Business travel within Asia is growing at twice the pace of the rest of the world, and looks set to overtake the top-spending Americas within the next 10 years. There is also a growing trend among corporate travellers to include local leisure activities as part of their working trips.
The rise of Bleisure – combining business and leisure activities into one travel experience – is accompanied by a concurrent growth in popularity for sharing services.
While most Corporate Travellers do not have to pay their business travel, they are just as cost conscious as their leisure travel counterparts, and are interested in getting suggestions that help them save money (34%).
The focus on cost has seen the sharing economy, specifically ride-sharing services like Uber and Grab and home-sharing services like Airbnb and Couch Surfing, being a large part of business travel, even more so than for leisure. The reasons for using sharing services are ease and convenience and better quality and service.
The rise of Bleisure means that business travel behaviours are becoming more aligned to leisure travel, including cost consciousness. Sharing economy providers benefit from this trend thanks to the competitive products, flexibility and convenience they are able to offer and deliver.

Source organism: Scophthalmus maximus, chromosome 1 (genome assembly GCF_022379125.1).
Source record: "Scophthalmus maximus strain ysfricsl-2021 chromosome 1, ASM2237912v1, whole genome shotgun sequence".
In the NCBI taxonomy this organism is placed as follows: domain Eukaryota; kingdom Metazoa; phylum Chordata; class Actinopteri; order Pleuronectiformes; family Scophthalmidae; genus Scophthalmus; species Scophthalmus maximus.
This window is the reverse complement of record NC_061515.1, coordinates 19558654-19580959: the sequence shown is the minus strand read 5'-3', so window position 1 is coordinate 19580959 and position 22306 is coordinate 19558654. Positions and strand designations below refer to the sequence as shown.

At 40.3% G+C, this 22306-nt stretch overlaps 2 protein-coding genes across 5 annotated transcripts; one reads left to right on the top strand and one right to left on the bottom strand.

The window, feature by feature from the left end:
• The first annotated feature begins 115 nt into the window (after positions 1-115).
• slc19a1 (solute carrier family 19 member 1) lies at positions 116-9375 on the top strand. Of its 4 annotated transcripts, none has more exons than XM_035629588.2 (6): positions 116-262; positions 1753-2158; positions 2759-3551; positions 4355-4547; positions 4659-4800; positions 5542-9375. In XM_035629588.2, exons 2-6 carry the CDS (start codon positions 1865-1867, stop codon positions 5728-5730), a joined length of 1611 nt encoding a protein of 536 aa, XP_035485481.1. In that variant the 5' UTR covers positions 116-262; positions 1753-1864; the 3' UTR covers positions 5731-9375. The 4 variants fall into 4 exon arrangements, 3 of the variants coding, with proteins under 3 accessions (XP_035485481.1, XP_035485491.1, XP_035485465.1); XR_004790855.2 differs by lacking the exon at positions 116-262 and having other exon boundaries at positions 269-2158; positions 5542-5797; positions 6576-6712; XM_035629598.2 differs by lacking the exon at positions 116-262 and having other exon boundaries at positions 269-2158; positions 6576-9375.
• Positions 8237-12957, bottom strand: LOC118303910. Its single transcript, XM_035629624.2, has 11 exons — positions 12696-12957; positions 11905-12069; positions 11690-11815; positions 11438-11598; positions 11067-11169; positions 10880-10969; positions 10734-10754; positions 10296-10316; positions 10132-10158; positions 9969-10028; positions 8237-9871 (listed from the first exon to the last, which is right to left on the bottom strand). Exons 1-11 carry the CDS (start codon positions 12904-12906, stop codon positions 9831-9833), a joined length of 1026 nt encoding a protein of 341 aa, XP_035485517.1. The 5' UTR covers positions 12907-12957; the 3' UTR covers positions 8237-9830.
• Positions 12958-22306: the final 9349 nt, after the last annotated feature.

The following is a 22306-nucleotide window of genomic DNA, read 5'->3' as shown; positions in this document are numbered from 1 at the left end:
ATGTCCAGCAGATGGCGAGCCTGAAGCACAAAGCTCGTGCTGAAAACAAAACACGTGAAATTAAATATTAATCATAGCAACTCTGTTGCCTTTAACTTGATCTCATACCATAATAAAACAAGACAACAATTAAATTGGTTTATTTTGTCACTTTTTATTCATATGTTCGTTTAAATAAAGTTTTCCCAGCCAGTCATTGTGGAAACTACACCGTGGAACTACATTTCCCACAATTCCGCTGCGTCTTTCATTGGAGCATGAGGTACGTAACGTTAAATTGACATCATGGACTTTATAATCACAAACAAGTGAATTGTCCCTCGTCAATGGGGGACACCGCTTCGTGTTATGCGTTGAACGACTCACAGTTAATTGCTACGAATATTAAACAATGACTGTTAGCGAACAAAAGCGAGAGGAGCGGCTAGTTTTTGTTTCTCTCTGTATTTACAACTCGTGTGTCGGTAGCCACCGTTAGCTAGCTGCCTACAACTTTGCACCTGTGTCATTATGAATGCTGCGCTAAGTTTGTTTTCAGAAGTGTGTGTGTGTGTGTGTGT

In only three decades, the Chinese have gone from easily stereotyped, rube, new tourists to conquerors of the industry. After hundreds of millions of visits and billions of dollars showered around the world, Chinese tourists now hail from the middle, rich and the very rich classes. Fewer travel in groups. Some still enrage destinations with their thoughtlessness. Others are welcomed for their enthusiasm and unique points of view. Above all, the Chinese are changing tourism around the world.
The travel numbers are astonishing. For the fourth year in a row, the Chinese are the world’s biggest group of international travellers, taking 142 million international trips in 2017. In the next decade, that number is projected to jump to 390 million, according to the China Outbound Tourism Research Institute.
And Chinese tourists are the biggest international spenders: $258 billion last year. All this has been accomplished at a time when only 7% of Chinese citizens hold passports. On the inbound side of the equation, China is expected to become the No. 1 travel destination sometime in the next five years, knocking out France and solidifying its dominance over tourism.
Chinese tourists can lift economies seemingly overnight. Chinese visitors to Europe improved the Continent’s trade balance by $4 billion.
Wealthy Chinese shoppers among the haute couture shops of Avenue Montaigne in Paris are a common sight. There is so much money involved in Chinese tourism that Anna Wong of the U.S. Federal Reserve recently warned that what looks like tourist spending overseas might actually be money laundering to conceal asset investments from the Chinese government.
It’s hard to wrap one’s arms around this ever-growing Chinese tourism juggernaut, but its emergence is clearly the most important milestone for the industry since globalization kicked off the modern explosion.